by Kyle Baron
An article in the recent issue of Heptaology illustrates an insightful application of hepatitis C viral dynamic modeling and clinical pharmacology. Guedj et al. (Hepatology 2012 55: 1030-1037) present an HCV dynamic model of viral load versus time during mericitabine therapy. Rather than seeing the clear bi-phasic viral load profile we see with interferon and the protease inhibitors (with characteristic sharp initial drop in viral load), the viral load decline during mericitabine therapy is more complicated: either a slower bi-phasic profile or mono-phasic profile. The authors propose an interesting modeling solution to gain insight into mericitabine’s antiviral activity.
Mericitabine (RG7128, Roche/Gennentech) is a cytosine nucleoside analog which, when activated to its tri-phosphate form, inhibits the HCV NS5B RNA-dependent RNA polymerase. Nucleotide analogs are well-known to require metabolic processing through a series of intracellular phosphorylation steps before they become active in tri-phosphate form. In general, these phosphorylation steps can take some time, may be subject to a rate-limiting phosphorylation step, and may delay the time to maximal drug efficacy. Could this account for the new and different viral load profiles?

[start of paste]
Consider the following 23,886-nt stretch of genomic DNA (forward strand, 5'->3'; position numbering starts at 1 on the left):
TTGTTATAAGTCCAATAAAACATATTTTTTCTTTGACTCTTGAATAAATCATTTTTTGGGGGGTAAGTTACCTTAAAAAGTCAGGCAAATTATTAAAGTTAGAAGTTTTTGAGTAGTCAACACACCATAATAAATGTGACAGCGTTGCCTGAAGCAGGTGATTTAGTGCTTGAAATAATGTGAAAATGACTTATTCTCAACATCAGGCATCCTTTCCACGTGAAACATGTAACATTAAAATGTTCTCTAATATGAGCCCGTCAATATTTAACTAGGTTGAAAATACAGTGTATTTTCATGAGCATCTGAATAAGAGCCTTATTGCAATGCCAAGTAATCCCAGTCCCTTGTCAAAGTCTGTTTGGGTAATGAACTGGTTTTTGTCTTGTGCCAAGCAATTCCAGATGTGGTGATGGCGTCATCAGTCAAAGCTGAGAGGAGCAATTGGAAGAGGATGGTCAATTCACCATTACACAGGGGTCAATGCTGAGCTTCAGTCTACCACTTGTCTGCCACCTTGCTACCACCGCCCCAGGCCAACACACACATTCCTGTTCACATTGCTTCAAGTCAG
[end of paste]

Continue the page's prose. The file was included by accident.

Guedj et at. propose a “varying effectiveness” (VE) viral dynamic model that is similar to a previously-published model. In the VE model, the antiviral efficacy parameter is allowed to gradually increase from one value at the start of therapy to a terminal value some time later. This gradual development antiviral efficacy is to mimic the gradual accumulation and activation of mericitabine tri-phosphase inside the hepatocyte. In addition, the authors allow antiviral activity to decline after treatment is stopped, so the viral rebound at the end of therapy can be modeled.
The VE model seemed to fit the data well. Antiviral efficacy was very low (38% viral production block) at the start of therapy but increased over time and with dose (94-99.8% block), with a half-life of about 1.5 to 3 days. There was also a dose-related increase in the rate of decline in antiviral activity at the end of therapy. This VE model helped to establish and quantify the dose-dependent antiviral effectiveness of mericitabine as well as the time-course for developing antiviral drug activity. My questions about the modeling results are related to parameter identifiability. The viral clearance rate had to be fixed (6/hour) and it’s not clear if or how this could change efficacy estimates or pharmacodynamic time-course. Also, the estimate for the infected cell death rate (delta) seems very small (0.023/day) compared to other published estimates. Maybe it is not unreasonable given that the patients previously failed therapy. But I wonder how reliable this parameter estimate is.
These questions notwithstanding, I think the modeling results from Guedj et al. provide an interesting example of using mechanistic modeling in combination with basic pharmacology knowledge to gain quantitative insight about the antiviral activity of mericitabine.
About the Author:
Kyle Baron joined MetrumRG in 2010 as a Research Scientist, working with the systems biology group to develop Bayesian hepatitis C viral dynamic models to help quantify antiviral drug effects and predict long-term viral response rates.
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